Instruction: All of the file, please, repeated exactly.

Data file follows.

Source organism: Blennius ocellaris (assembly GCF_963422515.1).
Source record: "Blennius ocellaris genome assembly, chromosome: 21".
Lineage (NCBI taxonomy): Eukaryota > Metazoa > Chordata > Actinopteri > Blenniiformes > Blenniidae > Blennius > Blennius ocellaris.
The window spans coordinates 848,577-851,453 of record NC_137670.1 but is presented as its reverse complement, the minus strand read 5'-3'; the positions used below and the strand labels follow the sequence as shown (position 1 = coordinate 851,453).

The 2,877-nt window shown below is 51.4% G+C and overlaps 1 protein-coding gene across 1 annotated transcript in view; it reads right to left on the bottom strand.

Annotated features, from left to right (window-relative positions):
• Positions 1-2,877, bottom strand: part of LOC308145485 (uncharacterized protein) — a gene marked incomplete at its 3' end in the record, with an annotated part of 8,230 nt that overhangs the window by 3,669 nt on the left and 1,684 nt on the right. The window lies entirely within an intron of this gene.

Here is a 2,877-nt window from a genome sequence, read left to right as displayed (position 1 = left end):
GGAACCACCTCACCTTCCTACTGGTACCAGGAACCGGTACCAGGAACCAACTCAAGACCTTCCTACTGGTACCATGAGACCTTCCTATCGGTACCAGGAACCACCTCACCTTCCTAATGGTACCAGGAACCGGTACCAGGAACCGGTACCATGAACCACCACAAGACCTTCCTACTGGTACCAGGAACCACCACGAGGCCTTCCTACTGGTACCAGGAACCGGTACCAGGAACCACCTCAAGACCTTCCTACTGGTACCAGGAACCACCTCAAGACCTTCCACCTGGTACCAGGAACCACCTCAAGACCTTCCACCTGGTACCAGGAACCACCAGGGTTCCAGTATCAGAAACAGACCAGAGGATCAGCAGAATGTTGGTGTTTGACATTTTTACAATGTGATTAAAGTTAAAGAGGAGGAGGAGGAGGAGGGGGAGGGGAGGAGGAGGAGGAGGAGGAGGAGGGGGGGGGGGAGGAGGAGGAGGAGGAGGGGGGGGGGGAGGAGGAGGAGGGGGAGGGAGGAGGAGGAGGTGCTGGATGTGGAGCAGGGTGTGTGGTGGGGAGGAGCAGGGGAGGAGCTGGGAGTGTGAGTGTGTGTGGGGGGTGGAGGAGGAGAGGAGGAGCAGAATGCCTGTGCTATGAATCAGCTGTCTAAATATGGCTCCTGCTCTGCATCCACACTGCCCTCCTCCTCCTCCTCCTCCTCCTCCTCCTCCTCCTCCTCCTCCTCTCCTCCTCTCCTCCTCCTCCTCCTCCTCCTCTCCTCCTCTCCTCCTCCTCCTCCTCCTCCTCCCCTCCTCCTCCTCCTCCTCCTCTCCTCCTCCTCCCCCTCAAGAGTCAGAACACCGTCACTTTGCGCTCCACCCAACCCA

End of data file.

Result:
Source organism: Blennius ocellaris (assembly GCF_963422515.1).
Source record: "Blennius ocellaris genome assembly, chromosome: 21".
Lineage (NCBI taxonomy): Eukaryota > Metazoa > Chordata > Actinopteri > Blenniiformes > Blenniidae > Blennius > Blennius ocellaris.
The window spans coordinates 848,577-851,453 of record NC_137670.1 but is presented as its reverse complement, the minus strand read 5'-3'; the positions used below and the strand labels follow the sequence as shown (position 1 = coordinate 851,453).

The 2,877-nt window shown below is 51.4% G+C and overlaps 1 protein-coding gene across 1 annotated transcript in view; it reads right to left on the bottom strand.

Annotated features, from left to right (window-relative positions):
• Positions 1-2,877, bottom strand: part of LOC308145485 (uncharacterized protein) — a gene marked incomplete at its 3' end in the record, with an annotated part of 8,230 nt that overhangs the window by 3,669 nt on the left and 1,684 nt on the right. The window lies entirely within an intron of this gene.

Here is a 2,877-nt window from a genome sequence, read left to right as displayed (position 1 = left end):
GGAACCACCTCACCTTCCTACTGGTACCAGGAACCGGTACCAGGAACCAACTCAAGACCTTCCTACTGGTACCATGAGACCTTCCTATCGGTACCAGGAACCACCTCACCTTCCTAATGGTACCAGGAACCGGTACCAGGAACCGGTACCATGAACCACCACAAGACCTTCCTACTGGTACCAGGAACCACCACGAGGCCTTCCTACTGGTACCAGGAACCGGTACCAGGAACCACCTCAAGACCTTCCTACTGGTACCAGGAACCACCTCAAGACCTTCCACCTGGTACCAGGAACCACCTCAAGACCTTCCACCTGGTACCAGGAACCACCAGGGTTCCAGTATCAGAAACAGACCAGAGGATCAGCAGAATGTTGGTGTTTGACATTTTTACAATGTGATTAAAGTTAAAGAGGAGGAGGAGGAGGAGGGGGAGGGGAGGAGGAGGAGGAGGAGGAGGAGGGGGGGGGGGAGGAGGAGGAGGAGGAGGGGGGGGGGGAGGAGGAGGAGGGGGAGGGAGGAGGAGGAGGTGCTGGATGTGGAGCAGGGTGTGTGGTGGGGAGGAGCAGGGGAGGAGCTGGGAGTGTGAGTGTGTGTGGGGGGTGGAGGAGGAGAGGAGGAGCAGAATGCCTGTGCTATGAATCAGCTGTCTAAATATGGCTCCTGCTCTGCATCCACACTGCCCTCCTCCTCCTCCTCCTCCTCCTCCTCCTCCTCCTCCTCCTCCTCTCCTCCTCTCCTCCTCCTCCTCCTCCTCCTCTCCTCCTCTCCTCCTCCTCCTCCTCCTCCTCCCCTCCTCCTCCTCCTCCTCCTCTCCTCCTCCTCCCCCTCAAGAGTCAGAACACCGTCACTTTGCGCTCCACCCAACCCA